Women and Children

Hooked on reading

Sex-trade workers in the Downtown Eastside get their own book club thanks to a bookseller and an author

By Deborah Jones
Special to the Globe and Mail
Thursday, May 20, 2004

VANCOUVER -- Bookseller Mary Trentadue belongs to a book club, recommends and sells books to clubs, hosts book clubs in her book store and even teaches a college course about book clubs. Perhaps it's logical, then, that when Trentadue decided to do something for the prostitutes living in Vancouver's Downtown Eastside, she lit upon the idea of a book club for sex-trade workers.

The club, Beyond Words, was sparked by last year's publication of Missing Sarah, a sometimes charming, sometimes raw remembrance of a Downtown Eastside woman by her sister Maggie de Vries. "When I read it, I thought, 'Oh, wow, everybody needs to read this book,' " said Trentadue. But she reckoned those who would most like to read the book, the prostitutes who were Sarah's friends and neighbours, would not be able to afford it.

Trentadue, who owns 32 Books in North Vancouver, broached her idea of donating books and forming a Downtown Eastside book club with de Vries, who has become an advocate for prostitutes and drug addicts since her sister went missing in 1998. "It's always been frustrating to me that the people most interested in reading the book, and to whom it's most relevant, don't have access to it," said de Vries. "I've given copies, but I can't supply the whole Downtown Eastside with books." De Vries brought in Raven Bowen of Vancouver's Prostitution Alternatives Counseling and Education Society, which is run by and for sex-trade workers.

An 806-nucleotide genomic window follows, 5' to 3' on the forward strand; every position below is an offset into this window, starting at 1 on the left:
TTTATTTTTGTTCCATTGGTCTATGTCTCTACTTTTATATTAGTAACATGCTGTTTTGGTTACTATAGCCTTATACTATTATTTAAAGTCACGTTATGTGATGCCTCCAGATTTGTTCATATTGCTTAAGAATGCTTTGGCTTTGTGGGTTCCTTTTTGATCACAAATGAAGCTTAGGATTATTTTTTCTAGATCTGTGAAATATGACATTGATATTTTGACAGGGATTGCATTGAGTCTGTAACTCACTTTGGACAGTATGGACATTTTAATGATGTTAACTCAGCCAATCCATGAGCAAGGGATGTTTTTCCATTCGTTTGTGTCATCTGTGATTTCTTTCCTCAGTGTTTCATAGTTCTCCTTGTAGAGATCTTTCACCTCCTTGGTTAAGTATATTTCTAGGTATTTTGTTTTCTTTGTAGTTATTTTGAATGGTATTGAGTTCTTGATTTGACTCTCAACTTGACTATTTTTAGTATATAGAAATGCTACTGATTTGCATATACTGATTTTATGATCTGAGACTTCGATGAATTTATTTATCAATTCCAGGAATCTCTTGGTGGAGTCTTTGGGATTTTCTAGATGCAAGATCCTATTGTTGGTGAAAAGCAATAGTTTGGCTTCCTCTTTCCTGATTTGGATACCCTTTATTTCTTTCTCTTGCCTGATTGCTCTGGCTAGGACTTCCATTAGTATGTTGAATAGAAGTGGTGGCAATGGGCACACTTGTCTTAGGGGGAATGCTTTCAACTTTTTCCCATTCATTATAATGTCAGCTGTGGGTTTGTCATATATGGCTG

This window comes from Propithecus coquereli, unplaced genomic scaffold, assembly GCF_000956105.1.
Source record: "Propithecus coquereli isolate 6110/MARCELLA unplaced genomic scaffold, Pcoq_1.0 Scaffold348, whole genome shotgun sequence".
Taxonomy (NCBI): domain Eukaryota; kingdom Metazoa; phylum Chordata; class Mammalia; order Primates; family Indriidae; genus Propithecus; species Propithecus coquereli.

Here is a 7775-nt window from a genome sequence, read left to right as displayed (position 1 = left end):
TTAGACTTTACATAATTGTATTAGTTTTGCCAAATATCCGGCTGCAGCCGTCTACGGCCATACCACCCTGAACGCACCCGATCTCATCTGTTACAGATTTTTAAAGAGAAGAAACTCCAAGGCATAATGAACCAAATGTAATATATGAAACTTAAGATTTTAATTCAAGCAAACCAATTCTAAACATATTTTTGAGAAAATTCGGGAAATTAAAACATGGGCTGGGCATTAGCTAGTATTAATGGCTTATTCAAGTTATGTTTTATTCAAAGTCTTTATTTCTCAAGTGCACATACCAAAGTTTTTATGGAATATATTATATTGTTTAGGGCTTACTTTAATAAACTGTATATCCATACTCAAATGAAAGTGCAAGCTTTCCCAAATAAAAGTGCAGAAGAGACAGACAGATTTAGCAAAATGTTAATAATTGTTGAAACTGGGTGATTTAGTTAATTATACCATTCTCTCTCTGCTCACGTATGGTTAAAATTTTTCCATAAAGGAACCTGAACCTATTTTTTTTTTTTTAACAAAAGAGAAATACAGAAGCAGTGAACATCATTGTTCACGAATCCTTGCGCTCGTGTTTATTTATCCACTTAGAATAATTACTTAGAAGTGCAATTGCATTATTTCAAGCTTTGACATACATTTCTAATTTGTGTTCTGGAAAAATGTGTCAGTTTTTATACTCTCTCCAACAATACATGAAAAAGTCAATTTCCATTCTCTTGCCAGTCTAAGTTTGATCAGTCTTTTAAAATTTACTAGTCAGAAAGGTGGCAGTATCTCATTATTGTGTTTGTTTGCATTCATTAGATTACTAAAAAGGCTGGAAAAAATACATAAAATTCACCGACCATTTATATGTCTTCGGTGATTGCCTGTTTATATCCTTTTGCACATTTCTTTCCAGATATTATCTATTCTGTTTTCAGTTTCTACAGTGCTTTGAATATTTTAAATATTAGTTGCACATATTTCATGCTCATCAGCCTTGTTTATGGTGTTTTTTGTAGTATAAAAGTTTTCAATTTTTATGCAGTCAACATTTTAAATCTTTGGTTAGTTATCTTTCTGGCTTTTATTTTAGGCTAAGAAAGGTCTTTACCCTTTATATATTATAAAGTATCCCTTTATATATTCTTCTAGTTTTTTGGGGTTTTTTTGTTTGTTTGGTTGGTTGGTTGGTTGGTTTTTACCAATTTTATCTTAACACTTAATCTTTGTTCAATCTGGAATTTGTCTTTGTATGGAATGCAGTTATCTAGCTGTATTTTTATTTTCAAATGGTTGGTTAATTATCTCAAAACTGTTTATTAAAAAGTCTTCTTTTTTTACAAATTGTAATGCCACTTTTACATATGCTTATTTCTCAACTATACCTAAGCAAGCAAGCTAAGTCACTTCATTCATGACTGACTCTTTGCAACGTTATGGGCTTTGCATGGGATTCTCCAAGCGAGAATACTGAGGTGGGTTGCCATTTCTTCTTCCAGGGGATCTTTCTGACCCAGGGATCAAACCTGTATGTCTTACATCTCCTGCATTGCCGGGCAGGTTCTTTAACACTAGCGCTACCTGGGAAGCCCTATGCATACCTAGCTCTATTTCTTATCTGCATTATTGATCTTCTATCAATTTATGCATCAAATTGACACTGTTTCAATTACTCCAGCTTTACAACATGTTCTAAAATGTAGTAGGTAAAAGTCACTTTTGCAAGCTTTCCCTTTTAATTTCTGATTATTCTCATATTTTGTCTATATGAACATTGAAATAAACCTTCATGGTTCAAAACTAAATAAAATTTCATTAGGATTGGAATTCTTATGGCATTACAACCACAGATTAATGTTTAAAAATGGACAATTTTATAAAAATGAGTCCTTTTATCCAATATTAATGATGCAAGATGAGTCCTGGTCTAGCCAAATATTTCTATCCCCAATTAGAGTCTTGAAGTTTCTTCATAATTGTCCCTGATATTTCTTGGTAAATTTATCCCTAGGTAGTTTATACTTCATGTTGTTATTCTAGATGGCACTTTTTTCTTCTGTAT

Together, the three women decided to start a club by handing out 100 hard cover copies of Missing Sarah to women working on the streets. Simon Fraser University chipped in $2,600 in seed money from a program for community education, and publisher Penguin Canada sold them hardcover copies of Missing Sarah at the paperback price of $15 wholesale. Trentadue convinced four other independent book stores, Hager Books, People's Co-op, Women in Print and Duthie Books, to promote the club by asking their customers to buy copies of it to give to the women.

"The book club is a wonderful idea," said Susan, a friend of Sarah de Vries who was fixing coke and doing arts and crafts with her in a hotel room just before Sarah vanished off the streets in April, 1998. "The book is great. Lots of Maggie's heart is in there and all Sarah's spirit is in there. It portrays Sarah and the other girls and myself as people, not just street scum. "I read an awful lot - I read a book in a couple of nights - and this took me two months because everything I read was so close to the heart," said Susan, who quit drugs and left Vancouver and its notorious Downtown Eastside strolls and open drug markets five years ago. "I found it hard to read."

"Hard to read" is one description of almost all stories about the Downtown Eastside. Mostly they involve rampant drug addiction and the controversial government-supervised heroin-injection site, constant fatality reports of drug overdoses and violent murder and, prominently, the tales of more than 60 women who vanished over a 25-year period and their alleged murders, which are so sensational they've come to define the area around the world.